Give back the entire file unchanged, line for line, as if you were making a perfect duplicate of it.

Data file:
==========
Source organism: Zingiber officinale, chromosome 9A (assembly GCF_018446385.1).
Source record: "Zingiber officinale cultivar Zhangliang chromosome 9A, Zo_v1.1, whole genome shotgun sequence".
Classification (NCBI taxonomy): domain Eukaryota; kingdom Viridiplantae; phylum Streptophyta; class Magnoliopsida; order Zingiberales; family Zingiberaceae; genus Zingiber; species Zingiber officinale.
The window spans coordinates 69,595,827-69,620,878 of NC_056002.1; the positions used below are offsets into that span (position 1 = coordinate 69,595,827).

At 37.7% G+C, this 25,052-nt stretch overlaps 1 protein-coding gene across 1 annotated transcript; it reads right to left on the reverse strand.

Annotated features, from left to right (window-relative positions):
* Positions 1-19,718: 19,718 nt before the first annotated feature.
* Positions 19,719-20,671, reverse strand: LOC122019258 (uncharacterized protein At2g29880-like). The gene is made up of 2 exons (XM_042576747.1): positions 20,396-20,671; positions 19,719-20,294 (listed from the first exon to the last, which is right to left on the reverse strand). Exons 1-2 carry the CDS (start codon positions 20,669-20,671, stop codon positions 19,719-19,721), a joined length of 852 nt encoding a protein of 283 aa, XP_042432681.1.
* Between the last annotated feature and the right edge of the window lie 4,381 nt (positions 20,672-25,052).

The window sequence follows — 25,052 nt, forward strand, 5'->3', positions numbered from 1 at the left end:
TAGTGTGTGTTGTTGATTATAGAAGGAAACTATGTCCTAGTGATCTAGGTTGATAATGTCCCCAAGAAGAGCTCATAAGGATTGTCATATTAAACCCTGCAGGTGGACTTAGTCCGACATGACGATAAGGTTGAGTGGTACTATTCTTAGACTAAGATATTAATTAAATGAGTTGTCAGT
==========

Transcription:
Source organism: Zingiber officinale, chromosome 9A (assembly GCF_018446385.1).
Source record: "Zingiber officinale cultivar Zhangliang chromosome 9A, Zo_v1.1, whole genome shotgun sequence".
Classification (NCBI taxonomy): domain Eukaryota; kingdom Viridiplantae; phylum Streptophyta; class Magnoliopsida; order Zingiberales; family Zingiberaceae; genus Zingiber; species Zingiber officinale.
The window spans coordinates 69,595,827-69,620,878 of NC_056002.1; the positions used below are offsets into that span (position 1 = coordinate 69,595,827).

At 37.7% G+C, this 25,052-nt stretch overlaps 1 protein-coding gene across 1 annotated transcript; it reads right to left on the reverse strand.

Annotated features, from left to right (window-relative positions):
* Positions 1-19,718: 19,718 nt before the first annotated feature.
* Positions 19,719-20,671, reverse strand: LOC122019258 (uncharacterized protein At2g29880-like). The gene is made up of 2 exons (XM_042576747.1): positions 20,396-20,671; positions 19,719-20,294 (listed from the first exon to the last, which is right to left on the reverse strand). Exons 1-2 carry the CDS (start codon positions 20,669-20,671, stop codon positions 19,719-19,721), a joined length of 852 nt encoding a protein of 283 aa, XP_042432681.1.
* Between the last annotated feature and the right edge of the window lie 4,381 nt (positions 20,672-25,052).

The window sequence follows — 25,052 nt, forward strand, 5'->3', positions numbered from 1 at the left end:
TAGTGTGTGTTGTTGATTATAGAAGGAAACTATGTCCTAGTGATCTAGGTTGATAATGTCCCCAAGAAGAGCTCATAAGGATTGTCATATTAAACCCTGCAGGTGGACTTAGTCCGACATGACGATAAGGTTGAGTGGTACTATTCTTAGACTAAGATATTAATTAAATGAGTTGTCAGT